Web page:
Mar­ian Di­a­mond; neu­ro­sci­en­tist

Woonsocket Call - - Region/obituaries - By HAR­RI­SON SMITH

Mar­ian Di­a­mond, a path­break­ing neu­ro­sci­en­tist whose re­search — in­clud­ing a study of Al­bert Ein­stein's pre­served brain — showed that the body's three-pound seat of con­scious­ness was a dy­namic struc­ture of beau­ti­ful com­plex­ity, ca­pa­ble of de­vel­op­ment even in old age, died July 25 at an as­sisted-liv­ing com­mu­nity in Oak­land, Cal­i­for­nia. She was 90.

A daugh­ter, Ann Di­a­mond, con­firmed her death but did not know the cause.

Di­a­mond, a pro­fes­sor emerita of in­te­gra­tive bi­ol­ogy at the Univer­sity of Cal­i­for­nia at Berke­ley, was long known on cam­pus as the woman with the hat box. Dec­o­rated on the out­side with a flo­ral print and car­ried by a bright blue string, it con­tained a pre­served hu­man brain, the cru­cial prop for her les­son that the brain was, as she once wrote, "the most com­plex mass of pro­to­plasm on this earth and, per­haps, in our galaxy."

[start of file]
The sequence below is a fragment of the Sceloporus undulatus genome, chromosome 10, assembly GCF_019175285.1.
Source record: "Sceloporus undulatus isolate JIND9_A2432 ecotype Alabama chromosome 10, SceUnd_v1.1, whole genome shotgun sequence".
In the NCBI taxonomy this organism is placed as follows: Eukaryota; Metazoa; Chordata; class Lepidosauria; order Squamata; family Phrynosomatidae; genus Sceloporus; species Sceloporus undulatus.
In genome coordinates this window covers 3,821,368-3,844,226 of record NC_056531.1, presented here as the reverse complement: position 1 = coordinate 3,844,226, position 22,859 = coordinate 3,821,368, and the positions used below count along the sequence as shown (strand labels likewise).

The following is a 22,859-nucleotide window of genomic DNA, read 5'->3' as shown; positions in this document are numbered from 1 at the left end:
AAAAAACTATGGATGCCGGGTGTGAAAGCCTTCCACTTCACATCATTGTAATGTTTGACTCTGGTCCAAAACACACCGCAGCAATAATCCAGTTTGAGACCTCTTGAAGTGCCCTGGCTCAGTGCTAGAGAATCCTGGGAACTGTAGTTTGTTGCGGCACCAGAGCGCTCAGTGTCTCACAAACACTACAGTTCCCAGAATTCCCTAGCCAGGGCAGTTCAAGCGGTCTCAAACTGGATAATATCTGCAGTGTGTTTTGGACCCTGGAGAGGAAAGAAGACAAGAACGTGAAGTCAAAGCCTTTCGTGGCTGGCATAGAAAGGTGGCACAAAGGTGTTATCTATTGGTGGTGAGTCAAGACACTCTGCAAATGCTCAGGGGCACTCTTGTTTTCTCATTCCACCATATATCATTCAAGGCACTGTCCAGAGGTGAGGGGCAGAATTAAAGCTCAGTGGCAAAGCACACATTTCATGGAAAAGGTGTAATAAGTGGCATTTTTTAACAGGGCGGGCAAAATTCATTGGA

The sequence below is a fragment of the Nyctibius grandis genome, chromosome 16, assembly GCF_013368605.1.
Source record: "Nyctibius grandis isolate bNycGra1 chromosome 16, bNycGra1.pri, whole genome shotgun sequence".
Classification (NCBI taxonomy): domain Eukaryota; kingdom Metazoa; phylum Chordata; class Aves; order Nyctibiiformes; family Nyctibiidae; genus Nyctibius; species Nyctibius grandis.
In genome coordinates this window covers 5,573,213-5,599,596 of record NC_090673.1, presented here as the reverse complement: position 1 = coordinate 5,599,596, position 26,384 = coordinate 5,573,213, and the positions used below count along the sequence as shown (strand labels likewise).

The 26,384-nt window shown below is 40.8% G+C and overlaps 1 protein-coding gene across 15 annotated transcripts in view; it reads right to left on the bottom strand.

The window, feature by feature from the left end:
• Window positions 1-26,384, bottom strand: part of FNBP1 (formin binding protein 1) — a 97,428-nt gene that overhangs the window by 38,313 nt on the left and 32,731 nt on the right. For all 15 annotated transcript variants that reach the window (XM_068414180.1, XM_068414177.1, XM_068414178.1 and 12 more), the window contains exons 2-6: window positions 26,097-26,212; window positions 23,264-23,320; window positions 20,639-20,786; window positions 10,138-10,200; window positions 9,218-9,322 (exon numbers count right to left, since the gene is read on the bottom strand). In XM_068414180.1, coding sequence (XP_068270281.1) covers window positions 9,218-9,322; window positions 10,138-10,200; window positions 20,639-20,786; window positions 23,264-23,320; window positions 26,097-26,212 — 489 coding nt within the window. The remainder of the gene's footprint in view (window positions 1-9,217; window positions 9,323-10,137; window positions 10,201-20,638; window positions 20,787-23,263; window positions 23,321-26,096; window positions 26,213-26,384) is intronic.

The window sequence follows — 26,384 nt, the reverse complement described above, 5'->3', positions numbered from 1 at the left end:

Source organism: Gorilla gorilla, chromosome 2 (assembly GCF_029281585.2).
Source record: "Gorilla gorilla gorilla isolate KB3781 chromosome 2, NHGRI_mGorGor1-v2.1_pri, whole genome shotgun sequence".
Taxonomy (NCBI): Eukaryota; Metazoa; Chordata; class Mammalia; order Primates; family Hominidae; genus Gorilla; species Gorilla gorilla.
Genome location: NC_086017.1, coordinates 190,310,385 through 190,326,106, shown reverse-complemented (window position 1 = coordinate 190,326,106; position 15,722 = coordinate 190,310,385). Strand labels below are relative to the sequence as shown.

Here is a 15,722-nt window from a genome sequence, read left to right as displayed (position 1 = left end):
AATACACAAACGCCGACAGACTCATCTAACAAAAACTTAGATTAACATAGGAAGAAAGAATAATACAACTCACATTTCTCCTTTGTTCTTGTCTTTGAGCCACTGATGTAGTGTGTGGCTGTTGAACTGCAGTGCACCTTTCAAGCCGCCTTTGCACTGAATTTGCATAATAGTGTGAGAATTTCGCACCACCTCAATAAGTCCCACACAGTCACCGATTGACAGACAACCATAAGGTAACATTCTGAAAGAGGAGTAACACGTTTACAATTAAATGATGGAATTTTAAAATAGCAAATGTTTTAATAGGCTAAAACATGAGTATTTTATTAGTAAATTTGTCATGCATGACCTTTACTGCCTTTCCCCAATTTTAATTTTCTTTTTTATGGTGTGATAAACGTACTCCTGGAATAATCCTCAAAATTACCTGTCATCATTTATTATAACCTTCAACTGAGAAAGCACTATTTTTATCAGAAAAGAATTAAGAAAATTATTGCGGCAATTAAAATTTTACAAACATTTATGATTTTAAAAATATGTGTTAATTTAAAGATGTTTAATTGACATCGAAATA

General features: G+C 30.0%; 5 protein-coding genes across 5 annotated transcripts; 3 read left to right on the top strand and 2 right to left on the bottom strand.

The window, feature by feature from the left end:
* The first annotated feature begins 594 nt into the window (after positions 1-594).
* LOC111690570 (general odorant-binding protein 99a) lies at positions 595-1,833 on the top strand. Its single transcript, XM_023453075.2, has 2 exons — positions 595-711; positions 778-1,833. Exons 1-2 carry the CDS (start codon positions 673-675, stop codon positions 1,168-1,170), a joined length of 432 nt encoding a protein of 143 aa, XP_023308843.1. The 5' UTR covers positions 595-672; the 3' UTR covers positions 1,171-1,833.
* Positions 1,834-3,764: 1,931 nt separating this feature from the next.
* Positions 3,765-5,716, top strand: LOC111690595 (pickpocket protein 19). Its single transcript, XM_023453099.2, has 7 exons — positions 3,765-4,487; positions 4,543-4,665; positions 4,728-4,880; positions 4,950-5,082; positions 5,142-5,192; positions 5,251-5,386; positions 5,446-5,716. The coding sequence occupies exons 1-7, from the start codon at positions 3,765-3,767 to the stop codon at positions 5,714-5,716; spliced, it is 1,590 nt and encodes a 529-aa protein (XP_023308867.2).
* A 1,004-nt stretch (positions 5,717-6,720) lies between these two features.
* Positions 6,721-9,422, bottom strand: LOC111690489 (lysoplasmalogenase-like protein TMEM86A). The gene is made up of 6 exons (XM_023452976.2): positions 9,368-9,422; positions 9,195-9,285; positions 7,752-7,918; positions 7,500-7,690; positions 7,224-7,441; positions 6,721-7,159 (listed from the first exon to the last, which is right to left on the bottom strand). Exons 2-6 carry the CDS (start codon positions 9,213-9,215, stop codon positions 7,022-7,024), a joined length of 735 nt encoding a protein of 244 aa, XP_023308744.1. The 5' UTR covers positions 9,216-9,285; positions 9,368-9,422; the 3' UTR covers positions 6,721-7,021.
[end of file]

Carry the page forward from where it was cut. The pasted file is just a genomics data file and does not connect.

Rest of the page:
Di­a­mond was con­sid­ered a foun­da­tional fig­ure in mod­ern neu­ro­science. She pro­vided the first hard ev­i­dence demon­strat­ing the brain's plas­tic­ity — its abil­ity to de­velop, to grow, even in adult­hood. "In do­ing so," her col­league Ge­orge Brooks said in a state­ment, "she shat­tered the old par­a­digm of un­der­stand­ing the brain as a static and un­change­able en­tity that sim­ply de­gen­er­ated as we age."

Her break­through oc­curred in the early 1960s, when — build­ing on the work of psy­chol­o­gist Don­ald Hebb — she be­gan study­ing the brains of lab rats. Rats that were raised alone, in small and des­o­late cages, had more trou­ble nav­i­gat­ing a maze than did rats that were raised in "en­riched" cages, with toys and rat play­mates.

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